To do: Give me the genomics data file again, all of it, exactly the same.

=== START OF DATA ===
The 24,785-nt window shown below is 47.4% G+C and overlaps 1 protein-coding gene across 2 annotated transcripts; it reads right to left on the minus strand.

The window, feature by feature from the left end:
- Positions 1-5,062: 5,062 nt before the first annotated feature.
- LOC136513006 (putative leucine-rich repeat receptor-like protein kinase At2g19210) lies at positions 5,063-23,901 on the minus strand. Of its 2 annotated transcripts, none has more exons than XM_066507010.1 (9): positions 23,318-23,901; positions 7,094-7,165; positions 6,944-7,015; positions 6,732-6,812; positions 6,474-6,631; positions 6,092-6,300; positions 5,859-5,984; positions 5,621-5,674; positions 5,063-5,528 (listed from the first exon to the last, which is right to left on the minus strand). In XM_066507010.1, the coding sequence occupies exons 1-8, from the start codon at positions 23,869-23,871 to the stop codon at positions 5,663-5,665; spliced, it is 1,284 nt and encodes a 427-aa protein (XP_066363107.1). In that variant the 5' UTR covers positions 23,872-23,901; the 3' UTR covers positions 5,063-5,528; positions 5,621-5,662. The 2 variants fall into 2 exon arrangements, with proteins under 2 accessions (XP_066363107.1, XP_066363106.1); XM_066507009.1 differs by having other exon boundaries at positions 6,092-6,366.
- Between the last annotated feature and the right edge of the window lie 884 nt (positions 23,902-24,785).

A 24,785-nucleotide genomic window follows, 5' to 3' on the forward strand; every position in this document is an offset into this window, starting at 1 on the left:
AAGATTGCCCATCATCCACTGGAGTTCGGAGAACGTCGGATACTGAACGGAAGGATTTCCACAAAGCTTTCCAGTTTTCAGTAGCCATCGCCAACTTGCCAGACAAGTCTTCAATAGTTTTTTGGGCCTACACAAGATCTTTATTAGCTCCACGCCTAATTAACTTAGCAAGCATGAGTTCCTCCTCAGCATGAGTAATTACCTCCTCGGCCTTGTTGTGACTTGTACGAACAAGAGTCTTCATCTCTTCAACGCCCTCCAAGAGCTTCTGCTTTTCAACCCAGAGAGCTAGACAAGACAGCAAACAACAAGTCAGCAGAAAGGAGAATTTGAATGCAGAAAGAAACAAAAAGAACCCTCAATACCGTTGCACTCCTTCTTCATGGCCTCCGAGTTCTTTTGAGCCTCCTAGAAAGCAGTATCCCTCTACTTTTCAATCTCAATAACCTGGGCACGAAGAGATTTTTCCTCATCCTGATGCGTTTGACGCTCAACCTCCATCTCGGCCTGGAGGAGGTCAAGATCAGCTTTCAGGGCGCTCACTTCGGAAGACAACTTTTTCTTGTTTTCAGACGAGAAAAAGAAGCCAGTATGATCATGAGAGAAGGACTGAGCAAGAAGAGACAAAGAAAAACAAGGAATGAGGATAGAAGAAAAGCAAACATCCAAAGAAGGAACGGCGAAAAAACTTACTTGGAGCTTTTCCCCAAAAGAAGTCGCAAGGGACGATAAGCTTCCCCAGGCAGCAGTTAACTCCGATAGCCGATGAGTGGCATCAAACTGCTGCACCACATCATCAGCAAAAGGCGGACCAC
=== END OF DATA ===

The 24,785-nt window shown below is 47.4% G+C and overlaps 1 protein-coding gene across 2 annotated transcripts; it reads right to left on the minus strand.

The window, feature by feature from the left end:
- Positions 1-5,062: 5,062 nt before the first annotated feature.
- LOC136513006 (putative leucine-rich repeat receptor-like protein kinase At2g19210) lies at positions 5,063-23,901 on the minus strand. Of its 2 annotated transcripts, none has more exons than XM_066507010.1 (9): positions 23,318-23,901; positions 7,094-7,165; positions 6,944-7,015; positions 6,732-6,812; positions 6,474-6,631; positions 6,092-6,300; positions 5,859-5,984; positions 5,621-5,674; positions 5,063-5,528 (listed from the first exon to the last, which is right to left on the minus strand). In XM_066507010.1, the coding sequence occupies exons 1-8, from the start codon at positions 23,869-23,871 to the stop codon at positions 5,663-5,665; spliced, it is 1,284 nt and encodes a 427-aa protein (XP_066363107.1). In that variant the 5' UTR covers positions 23,872-23,901; the 3' UTR covers positions 5,063-5,528; positions 5,621-5,662. The 2 variants fall into 2 exon arrangements, with proteins under 2 accessions (XP_066363107.1, XP_066363106.1); XM_066507009.1 differs by having other exon boundaries at positions 6,092-6,366.
- Between the last annotated feature and the right edge of the window lie 884 nt (positions 23,902-24,785).

A 24,785-nucleotide genomic window follows, 5' to 3' on the forward strand; every position in this document is an offset into this window, starting at 1 on the left:
AAGATTGCCCATCATCCACTGGAGTTCGGAGAACGTCGGATACTGAACGGAAGGATTTCCACAAAGCTTTCCAGTTTTCAGTAGCCATCGCCAACTTGCCAGACAAGTCTTCAATAGTTTTTTGGGCCTACACAAGATCTTTATTAGCTCCACGCCTAATTAACTTAGCAAGCATGAGTTCCTCCTCAGCATGAGTAATTACCTCCTCGGCCTTGTTGTGACTTGTACGAACAAGAGTCTTCATCTCTTCAACGCCCTCCAAGAGCTTCTGCTTTTCAACCCAGAGAGCTAGACAAGACAGCAAACAACAAGTCAGCAGAAAGGAGAATTTGAATGCAGAAAGAAACAAAAAGAACCCTCAATACCGTTGCACTCCTTCTTCATGGCCTCCGAGTTCTTTTGAGCCTCCTAGAAAGCAGTATCCCTCTACTTTTCAATCTCAATAACCTGGGCACGAAGAGATTTTTCCTCATCCTGATGCGTTTGACGCTCAACCTCCATCTCGGCCTGGAGGAGGTCAAGATCAGCTTTCAGGGCGCTCACTTCGGAAGACAACTTTTTCTTGTTTTCAGACGAGAAAAAGAAGCCAGTATGATCATGAGAGAAGGACTGAGCAAGAAGAGACAAAGAAAAACAAGGAATGAGGATAGAAGAAAAGCAAACATCCAAAGAAGGAACGGCGAAAAAACTTACTTGGAGCTTTTCCCCAAAAGAAGTCGCAAGGGACGATAAGCTTCCCCAGGCAGCAGTTAACTCCGATAGCCGATGAGTGGCATCAAACTGCTGCACCACATCATCAGCAAAAGGCGGACCAC